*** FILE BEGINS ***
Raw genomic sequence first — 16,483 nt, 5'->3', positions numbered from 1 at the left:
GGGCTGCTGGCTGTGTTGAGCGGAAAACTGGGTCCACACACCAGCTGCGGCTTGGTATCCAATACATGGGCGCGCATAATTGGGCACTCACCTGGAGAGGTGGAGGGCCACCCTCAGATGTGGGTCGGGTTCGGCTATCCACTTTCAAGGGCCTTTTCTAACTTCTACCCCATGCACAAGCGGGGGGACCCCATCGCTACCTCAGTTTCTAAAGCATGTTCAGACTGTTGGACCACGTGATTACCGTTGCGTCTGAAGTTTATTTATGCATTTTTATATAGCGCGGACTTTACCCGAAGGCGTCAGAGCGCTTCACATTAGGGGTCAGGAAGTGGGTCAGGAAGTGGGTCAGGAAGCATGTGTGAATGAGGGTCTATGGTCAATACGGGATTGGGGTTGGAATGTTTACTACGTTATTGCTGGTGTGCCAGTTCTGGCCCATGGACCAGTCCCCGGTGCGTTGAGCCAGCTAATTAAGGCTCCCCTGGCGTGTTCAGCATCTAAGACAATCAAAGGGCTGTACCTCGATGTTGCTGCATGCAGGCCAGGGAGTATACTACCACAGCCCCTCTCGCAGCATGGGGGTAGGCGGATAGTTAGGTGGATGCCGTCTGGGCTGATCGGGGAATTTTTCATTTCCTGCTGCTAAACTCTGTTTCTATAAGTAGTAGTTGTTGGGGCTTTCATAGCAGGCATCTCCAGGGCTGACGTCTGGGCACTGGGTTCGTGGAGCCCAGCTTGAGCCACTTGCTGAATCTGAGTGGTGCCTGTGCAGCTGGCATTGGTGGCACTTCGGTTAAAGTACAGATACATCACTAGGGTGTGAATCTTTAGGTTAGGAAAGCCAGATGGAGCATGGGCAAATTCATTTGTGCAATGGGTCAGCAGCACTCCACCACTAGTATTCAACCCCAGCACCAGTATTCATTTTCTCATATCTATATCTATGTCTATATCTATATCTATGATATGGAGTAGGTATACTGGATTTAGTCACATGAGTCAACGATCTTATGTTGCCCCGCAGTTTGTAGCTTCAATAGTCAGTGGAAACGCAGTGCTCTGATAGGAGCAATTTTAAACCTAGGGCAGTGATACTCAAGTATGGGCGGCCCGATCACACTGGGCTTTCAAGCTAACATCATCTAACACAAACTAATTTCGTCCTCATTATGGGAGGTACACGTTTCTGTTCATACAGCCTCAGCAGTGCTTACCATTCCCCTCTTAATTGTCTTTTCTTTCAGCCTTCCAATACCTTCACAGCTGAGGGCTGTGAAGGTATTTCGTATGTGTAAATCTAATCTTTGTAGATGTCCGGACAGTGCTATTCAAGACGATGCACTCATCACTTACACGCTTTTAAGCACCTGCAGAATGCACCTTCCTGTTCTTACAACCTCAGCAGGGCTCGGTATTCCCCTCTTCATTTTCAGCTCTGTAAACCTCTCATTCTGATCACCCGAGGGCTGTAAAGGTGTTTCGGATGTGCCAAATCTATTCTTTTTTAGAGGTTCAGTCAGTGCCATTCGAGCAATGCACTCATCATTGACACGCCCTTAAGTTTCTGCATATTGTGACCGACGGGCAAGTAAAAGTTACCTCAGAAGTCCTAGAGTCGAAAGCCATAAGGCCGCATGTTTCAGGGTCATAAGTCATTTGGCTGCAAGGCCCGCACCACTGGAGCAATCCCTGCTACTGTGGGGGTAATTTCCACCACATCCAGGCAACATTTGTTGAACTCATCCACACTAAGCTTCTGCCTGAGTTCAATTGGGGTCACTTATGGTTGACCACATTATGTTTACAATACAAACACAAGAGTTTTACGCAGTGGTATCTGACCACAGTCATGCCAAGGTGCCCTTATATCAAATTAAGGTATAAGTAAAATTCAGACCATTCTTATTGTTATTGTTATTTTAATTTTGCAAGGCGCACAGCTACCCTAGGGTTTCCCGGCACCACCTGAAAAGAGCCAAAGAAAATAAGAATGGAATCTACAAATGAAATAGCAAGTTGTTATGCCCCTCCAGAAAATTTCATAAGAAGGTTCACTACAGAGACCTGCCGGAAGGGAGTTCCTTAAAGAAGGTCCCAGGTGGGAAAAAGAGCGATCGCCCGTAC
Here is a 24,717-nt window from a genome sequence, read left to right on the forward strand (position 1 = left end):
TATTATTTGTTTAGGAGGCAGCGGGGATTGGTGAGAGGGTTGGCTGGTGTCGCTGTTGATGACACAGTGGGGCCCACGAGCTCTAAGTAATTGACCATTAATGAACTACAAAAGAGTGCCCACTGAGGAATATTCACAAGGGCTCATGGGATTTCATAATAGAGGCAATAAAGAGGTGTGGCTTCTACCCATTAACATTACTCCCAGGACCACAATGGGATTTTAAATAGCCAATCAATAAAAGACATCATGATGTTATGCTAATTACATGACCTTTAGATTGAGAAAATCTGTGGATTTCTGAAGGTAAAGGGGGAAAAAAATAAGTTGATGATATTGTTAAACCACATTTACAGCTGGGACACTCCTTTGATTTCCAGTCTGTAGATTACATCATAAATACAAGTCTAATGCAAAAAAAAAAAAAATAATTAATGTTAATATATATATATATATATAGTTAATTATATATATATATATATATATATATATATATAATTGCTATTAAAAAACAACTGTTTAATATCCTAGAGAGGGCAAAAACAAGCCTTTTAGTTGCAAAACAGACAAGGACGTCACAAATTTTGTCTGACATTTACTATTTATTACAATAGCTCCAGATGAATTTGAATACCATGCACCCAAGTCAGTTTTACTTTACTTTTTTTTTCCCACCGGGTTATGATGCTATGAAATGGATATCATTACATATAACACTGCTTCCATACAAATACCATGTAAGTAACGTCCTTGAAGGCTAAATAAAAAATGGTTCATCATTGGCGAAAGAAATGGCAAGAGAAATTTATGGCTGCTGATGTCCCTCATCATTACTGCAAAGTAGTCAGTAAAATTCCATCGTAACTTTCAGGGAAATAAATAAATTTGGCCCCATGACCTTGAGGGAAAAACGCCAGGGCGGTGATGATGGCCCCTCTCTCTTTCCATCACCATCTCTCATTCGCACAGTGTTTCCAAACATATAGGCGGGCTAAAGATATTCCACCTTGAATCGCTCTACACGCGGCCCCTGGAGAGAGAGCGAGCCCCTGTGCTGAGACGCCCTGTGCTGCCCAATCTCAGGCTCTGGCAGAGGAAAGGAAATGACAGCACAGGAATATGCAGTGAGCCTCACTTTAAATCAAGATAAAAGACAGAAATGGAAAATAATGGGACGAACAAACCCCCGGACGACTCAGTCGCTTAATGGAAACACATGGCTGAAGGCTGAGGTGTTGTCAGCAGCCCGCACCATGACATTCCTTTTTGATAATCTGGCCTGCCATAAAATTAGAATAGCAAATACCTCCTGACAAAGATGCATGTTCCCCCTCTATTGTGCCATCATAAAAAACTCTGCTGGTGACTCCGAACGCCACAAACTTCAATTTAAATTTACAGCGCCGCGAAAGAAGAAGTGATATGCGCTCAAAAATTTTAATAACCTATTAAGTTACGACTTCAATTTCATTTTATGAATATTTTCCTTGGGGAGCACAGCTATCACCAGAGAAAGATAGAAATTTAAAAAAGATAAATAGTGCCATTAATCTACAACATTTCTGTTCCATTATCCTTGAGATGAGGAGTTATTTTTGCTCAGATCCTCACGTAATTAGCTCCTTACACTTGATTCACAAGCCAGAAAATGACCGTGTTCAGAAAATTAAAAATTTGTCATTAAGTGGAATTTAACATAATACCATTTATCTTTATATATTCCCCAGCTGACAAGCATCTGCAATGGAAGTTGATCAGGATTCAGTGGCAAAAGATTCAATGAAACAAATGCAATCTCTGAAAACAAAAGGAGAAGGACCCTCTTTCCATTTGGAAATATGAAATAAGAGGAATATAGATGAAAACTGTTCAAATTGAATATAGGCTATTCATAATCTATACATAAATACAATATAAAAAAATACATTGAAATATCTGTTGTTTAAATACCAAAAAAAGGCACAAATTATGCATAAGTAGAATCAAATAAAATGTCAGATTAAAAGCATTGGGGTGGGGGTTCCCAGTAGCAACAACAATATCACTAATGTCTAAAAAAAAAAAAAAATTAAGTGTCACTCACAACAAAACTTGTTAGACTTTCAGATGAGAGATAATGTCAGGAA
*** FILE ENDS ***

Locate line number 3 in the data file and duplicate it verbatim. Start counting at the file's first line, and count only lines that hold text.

Here is a 24,717-nt window from a genome sequence, read left to right on the forward strand (position 1 = left end):